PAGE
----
Fire Factor scorches dorm room, teaches safety tactics
The event is part of Campus Fire Safety Month.
Oct. 01, 2010
Lowry Mall and Speakers Circle were set ablaze with excitement as spectators gathered to learn about fire safety and prevention at the 10th annual Fire Factor on Wednesday.
“About 10,000 people came through the event within a six-hour span,” said Lt. Shawn McCollom, assistant fire marshal to the Columbia Fire Department and liaison to MU.
Fire Factor was open to the public, with invitations extended to Columbia College and Stephens College.
The main attraction was the third annual “Live Room Burn” in Speakers Circle, where a large crowd witnessed a fire engulf an 8-by-12 foot room replica. McCollom said it burned for two minutes and 48 seconds as firefighters extinguished it.
“People really don’t realize that there is very little time to get out of a building,” McCollom said. “There is no time even to grab a cell phone. You usually have less than 30 seconds to get out of there.”
CFD Fire Marshall Steven Sapp said next year the fire department will add a second replica to the presentation with a built-in sprinkler system to extinguish the fire.
“The university has actually been working on a 15-year sprinkler system project, which is about 73 percent complete and will provide all campus buildings with sprinklers,” Sapp said.
The Fire Challenge, a timed obstacle course, included dressing in full firefighter gear, dragging a hose 50 feet and towing a 75-pound dummy to safety.
Participants also had the opportunity to extinguish a live fire with a portable fire extinguisher and take a ride 100 feet in the air in the ladder truck bucket of a fire truck. Free pizza, soda and t-shirts were available for anyone interested.
I was walking back from class and wanted to see what all the commotion was about,” sophomore Kate Doveikis said. “I didn’t even know how to use a fire extinguisher, so I definitely learned something.”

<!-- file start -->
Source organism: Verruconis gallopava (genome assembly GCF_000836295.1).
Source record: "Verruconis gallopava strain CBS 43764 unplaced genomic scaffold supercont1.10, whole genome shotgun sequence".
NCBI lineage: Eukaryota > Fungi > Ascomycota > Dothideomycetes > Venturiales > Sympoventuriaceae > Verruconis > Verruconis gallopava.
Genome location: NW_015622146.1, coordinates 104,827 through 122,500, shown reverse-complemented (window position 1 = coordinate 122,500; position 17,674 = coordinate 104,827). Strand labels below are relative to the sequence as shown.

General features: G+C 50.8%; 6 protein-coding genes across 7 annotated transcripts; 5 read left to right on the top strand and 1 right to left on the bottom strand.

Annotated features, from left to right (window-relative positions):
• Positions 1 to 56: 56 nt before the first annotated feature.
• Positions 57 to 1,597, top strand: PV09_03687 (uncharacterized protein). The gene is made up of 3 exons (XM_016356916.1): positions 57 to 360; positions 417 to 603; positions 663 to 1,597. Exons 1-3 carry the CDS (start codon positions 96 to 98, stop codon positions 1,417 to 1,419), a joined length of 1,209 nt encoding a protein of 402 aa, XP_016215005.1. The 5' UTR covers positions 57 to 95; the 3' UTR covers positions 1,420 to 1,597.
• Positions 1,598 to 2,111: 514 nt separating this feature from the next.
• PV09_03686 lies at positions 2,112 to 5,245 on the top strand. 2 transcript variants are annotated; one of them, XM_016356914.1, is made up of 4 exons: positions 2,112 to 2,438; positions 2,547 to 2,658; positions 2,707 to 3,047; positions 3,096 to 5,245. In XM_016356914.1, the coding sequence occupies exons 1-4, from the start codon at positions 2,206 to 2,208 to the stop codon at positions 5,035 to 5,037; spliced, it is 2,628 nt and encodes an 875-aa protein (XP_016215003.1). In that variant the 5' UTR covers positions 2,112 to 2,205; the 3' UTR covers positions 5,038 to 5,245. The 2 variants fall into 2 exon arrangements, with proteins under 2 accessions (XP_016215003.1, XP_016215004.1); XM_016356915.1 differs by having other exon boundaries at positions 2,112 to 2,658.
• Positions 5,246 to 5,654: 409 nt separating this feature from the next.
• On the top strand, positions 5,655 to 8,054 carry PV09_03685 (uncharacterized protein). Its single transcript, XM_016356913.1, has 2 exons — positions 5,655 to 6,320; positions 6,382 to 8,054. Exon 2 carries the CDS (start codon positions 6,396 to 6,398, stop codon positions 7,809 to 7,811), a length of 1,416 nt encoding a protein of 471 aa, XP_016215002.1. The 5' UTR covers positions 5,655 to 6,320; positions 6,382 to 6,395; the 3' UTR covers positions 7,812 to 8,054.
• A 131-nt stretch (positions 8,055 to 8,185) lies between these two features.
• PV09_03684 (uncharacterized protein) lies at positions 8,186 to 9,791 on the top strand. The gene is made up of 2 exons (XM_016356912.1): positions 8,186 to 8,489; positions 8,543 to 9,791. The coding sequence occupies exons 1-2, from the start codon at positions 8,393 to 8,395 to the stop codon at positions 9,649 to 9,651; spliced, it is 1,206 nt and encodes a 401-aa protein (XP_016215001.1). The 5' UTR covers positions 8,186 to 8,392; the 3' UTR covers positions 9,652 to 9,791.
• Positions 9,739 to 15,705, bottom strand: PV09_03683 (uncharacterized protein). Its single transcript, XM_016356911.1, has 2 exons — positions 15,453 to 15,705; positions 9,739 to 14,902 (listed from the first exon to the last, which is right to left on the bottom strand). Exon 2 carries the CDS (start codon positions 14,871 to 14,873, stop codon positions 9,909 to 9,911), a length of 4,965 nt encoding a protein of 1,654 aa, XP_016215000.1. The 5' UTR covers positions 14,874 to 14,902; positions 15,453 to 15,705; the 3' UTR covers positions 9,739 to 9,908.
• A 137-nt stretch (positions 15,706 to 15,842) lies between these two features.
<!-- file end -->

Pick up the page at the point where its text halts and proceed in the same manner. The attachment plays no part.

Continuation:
Fire Factor took place at the end of Campus Fire Safety Month. According to the website, U.S. fire departments responded to an estimated annual average of 3,570 structure fires in dormitories, fraternities, sororities and barracks from 2003 to 2006.
“Residential Life has done a fantastic job of banning the use of candles, smoking, etc., but students off campus and in Greek housing need to be taught proper fire safety,” McCollom said.
Sapp said cooking accidents are the leading cause of fire nationally and on campus. Students also need to be cautious of cigarettes, candles and portable heating equipment.
“They need to ensure that the place they’re going to live in is safe, especially those off-campus,” Sapp said. “Usually this is the first time students are away from home without their parents. Now they have to understand personal responsibility.”
Sapp said one of the best ways for students to practice fire safety is to have fire alarms in their residences and ensure they are working properly on a regular basis.
“Too many students ignore fire alarms and don’t take them seriously,” McCollom said. “Fires happen all the time -- more than people realize.”